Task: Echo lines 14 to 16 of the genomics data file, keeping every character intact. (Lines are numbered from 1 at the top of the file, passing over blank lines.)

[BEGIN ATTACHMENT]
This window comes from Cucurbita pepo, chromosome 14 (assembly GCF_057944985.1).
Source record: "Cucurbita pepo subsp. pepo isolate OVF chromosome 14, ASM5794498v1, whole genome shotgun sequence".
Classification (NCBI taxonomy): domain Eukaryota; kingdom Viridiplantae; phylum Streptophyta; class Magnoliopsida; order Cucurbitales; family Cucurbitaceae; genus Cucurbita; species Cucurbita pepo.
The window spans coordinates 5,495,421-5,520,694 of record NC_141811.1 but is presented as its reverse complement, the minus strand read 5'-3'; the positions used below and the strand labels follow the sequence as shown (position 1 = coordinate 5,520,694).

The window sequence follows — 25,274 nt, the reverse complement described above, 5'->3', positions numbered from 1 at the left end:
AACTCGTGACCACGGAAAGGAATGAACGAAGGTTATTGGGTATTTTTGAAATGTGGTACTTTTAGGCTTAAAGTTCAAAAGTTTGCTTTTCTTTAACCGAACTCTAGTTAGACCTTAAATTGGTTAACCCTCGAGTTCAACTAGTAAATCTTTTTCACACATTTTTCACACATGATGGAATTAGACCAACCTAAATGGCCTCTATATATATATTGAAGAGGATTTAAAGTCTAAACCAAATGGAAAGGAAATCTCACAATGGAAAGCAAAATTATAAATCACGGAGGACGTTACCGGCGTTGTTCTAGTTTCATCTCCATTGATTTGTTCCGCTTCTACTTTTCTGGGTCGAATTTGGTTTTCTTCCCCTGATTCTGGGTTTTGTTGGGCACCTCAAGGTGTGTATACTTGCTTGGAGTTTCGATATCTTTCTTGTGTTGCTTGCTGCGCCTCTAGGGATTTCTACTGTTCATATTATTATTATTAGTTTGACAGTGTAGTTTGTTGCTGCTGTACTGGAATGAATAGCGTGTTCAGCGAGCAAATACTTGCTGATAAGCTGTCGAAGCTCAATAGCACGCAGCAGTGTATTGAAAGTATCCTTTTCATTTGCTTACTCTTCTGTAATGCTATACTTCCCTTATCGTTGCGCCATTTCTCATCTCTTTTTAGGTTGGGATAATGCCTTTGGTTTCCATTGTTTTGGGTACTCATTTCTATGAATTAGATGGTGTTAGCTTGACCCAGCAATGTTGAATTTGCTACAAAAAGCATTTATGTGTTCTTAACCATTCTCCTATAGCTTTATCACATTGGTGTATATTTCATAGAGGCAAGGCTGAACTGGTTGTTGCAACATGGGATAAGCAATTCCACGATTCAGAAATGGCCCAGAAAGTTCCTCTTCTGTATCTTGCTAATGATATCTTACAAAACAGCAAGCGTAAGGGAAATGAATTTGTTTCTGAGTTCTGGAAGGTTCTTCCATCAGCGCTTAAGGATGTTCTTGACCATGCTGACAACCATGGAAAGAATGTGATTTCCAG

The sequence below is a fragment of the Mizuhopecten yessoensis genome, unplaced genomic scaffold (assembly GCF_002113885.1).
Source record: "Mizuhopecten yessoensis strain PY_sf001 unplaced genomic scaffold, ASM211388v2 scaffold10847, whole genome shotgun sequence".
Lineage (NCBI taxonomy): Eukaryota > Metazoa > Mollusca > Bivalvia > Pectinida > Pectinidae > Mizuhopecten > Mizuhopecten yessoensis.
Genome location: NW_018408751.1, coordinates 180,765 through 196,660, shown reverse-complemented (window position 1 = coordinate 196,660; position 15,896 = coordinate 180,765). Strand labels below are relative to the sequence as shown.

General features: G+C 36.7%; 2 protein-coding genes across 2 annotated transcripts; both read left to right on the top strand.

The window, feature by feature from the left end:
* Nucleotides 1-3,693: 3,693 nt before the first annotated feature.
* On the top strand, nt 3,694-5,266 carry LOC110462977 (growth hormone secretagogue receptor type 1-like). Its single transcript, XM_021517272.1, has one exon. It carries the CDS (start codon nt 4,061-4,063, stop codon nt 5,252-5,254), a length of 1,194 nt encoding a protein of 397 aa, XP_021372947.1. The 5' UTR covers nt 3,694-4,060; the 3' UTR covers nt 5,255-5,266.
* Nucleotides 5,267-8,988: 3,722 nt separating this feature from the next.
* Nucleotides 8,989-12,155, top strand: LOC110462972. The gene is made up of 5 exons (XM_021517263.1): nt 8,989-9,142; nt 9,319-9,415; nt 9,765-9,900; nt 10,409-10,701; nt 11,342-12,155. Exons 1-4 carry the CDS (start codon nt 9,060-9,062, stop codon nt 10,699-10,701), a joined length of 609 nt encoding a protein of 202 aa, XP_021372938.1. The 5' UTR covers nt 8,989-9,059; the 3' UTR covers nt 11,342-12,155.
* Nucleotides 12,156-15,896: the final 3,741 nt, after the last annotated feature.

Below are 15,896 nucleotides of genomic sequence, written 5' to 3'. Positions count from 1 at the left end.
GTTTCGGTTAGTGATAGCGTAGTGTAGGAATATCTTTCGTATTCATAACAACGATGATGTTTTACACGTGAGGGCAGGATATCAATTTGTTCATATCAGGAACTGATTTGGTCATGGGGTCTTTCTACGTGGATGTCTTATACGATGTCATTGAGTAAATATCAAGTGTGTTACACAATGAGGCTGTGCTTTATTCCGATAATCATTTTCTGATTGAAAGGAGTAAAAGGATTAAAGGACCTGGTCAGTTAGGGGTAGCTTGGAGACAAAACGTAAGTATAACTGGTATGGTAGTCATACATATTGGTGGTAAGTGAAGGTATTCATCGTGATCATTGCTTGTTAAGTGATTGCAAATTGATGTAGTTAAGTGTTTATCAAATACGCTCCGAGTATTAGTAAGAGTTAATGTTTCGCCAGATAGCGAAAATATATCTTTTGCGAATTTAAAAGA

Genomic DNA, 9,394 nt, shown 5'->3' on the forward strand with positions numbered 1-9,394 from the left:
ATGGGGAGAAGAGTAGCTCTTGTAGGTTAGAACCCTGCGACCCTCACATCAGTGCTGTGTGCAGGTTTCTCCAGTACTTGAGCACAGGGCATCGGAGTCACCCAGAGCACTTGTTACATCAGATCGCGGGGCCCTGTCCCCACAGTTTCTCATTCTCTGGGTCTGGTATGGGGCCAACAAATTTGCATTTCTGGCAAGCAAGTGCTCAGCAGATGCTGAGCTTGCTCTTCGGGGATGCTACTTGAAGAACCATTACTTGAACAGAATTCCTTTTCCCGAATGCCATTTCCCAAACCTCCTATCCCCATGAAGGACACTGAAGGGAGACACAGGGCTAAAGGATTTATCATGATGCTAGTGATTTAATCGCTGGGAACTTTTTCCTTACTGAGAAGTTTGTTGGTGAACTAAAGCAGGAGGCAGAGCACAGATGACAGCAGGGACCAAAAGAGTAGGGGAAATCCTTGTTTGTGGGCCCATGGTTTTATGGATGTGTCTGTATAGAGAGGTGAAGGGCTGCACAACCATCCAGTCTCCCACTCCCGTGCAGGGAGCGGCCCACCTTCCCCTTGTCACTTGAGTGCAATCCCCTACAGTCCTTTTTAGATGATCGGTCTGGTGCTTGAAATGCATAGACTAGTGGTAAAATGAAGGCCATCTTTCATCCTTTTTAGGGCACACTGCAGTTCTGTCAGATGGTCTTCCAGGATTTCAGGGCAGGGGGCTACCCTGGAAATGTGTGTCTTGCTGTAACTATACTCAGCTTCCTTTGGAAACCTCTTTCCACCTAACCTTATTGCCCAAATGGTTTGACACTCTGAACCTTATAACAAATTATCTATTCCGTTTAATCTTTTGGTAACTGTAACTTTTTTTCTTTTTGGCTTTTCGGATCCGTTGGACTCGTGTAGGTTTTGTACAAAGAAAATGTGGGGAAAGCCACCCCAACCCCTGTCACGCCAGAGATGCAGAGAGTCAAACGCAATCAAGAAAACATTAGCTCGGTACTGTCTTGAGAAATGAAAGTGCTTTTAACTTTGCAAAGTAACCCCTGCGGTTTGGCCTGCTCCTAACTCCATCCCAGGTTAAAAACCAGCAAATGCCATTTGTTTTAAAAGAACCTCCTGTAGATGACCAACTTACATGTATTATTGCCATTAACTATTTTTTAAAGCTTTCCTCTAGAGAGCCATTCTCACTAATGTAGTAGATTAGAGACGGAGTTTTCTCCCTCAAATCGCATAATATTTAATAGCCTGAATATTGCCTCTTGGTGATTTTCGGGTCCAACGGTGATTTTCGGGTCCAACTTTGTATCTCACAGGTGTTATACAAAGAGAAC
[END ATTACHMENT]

* On the top strand, nt 3,694-5,266 carry LOC110462977 (growth hormone secretagogue receptor type 1-like). Its single transcript, XM_021517272.1, has one exon. It carries the CDS (start codon nt 4,061-4,063, stop codon nt 5,252-5,254), a length of 1,194 nt encoding a protein of 397 aa, XP_021372947.1. The 5' UTR covers nt 3,694-4,060; the 3' UTR covers nt 5,255-5,266.
* Nucleotides 5,267-8,988: 3,722 nt separating this feature from the next.
* Nucleotides 8,989-12,155, top strand: LOC110462972. The gene is made up of 5 exons (XM_021517263.1): nt 8,989-9,142; nt 9,319-9,415; nt 9,765-9,900; nt 10,409-10,701; nt 11,342-12,155. Exons 1-4 carry the CDS (start codon nt 9,060-9,062, stop codon nt 10,699-10,701), a joined length of 609 nt encoding a protein of 202 aa, XP_021372938.1. The 5' UTR covers nt 8,989-9,059; the 3' UTR covers nt 11,342-12,155.